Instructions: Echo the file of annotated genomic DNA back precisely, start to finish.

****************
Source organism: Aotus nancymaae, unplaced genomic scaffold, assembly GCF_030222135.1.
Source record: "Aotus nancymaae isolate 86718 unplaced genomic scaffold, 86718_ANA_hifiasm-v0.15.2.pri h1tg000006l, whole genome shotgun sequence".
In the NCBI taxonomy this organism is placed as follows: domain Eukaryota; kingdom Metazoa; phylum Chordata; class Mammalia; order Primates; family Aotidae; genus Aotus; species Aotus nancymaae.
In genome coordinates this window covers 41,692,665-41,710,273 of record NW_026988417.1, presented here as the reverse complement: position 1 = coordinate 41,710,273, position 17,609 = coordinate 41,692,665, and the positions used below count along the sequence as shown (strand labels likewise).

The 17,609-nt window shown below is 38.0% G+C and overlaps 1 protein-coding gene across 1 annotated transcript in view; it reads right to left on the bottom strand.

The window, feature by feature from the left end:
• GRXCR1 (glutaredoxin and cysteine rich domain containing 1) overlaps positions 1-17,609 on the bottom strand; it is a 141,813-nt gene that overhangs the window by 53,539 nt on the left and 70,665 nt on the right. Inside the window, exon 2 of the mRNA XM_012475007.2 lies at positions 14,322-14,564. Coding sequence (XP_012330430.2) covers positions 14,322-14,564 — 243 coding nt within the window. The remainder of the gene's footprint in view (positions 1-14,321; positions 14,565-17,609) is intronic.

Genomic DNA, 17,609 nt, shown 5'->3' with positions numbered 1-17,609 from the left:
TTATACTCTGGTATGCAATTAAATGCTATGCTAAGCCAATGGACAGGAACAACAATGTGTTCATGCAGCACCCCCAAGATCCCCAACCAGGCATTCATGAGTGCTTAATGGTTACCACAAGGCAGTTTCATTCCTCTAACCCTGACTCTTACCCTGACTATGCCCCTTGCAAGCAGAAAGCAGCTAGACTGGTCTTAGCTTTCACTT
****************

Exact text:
Source organism: Aotus nancymaae, unplaced genomic scaffold, assembly GCF_030222135.1.
Source record: "Aotus nancymaae isolate 86718 unplaced genomic scaffold, 86718_ANA_hifiasm-v0.15.2.pri h1tg000006l, whole genome shotgun sequence".
In the NCBI taxonomy this organism is placed as follows: domain Eukaryota; kingdom Metazoa; phylum Chordata; class Mammalia; order Primates; family Aotidae; genus Aotus; species Aotus nancymaae.
In genome coordinates this window covers 41,692,665-41,710,273 of record NW_026988417.1, presented here as the reverse complement: position 1 = coordinate 41,710,273, position 17,609 = coordinate 41,692,665, and the positions used below count along the sequence as shown (strand labels likewise).

The 17,609-nt window shown below is 38.0% G+C and overlaps 1 protein-coding gene across 1 annotated transcript in view; it reads right to left on the bottom strand.

The window, feature by feature from the left end:
• GRXCR1 (glutaredoxin and cysteine rich domain containing 1) overlaps positions 1-17,609 on the bottom strand; it is a 141,813-nt gene that overhangs the window by 53,539 nt on the left and 70,665 nt on the right. Inside the window, exon 2 of the mRNA XM_012475007.2 lies at positions 14,322-14,564. Coding sequence (XP_012330430.2) covers positions 14,322-14,564 — 243 coding nt within the window. The remainder of the gene's footprint in view (positions 1-14,321; positions 14,565-17,609) is intronic.

Genomic DNA, 17,609 nt, shown 5'->3' with positions numbered 1-17,609 from the left:
TTATACTCTGGTATGCAATTAAATGCTATGCTAAGCCAATGGACAGGAACAACAATGTGTTCATGCAGCACCCCCAAGATCCCCAACCAGGCATTCATGAGTGCTTAATGGTTACCACAAGGCAGTTTCATTCCTCTAACCCTGACTCTTACCCTGACTATGCCCCTTGCAAGCAGAAAGCAGCTAGACTGGTCTTAGCTTTCACTT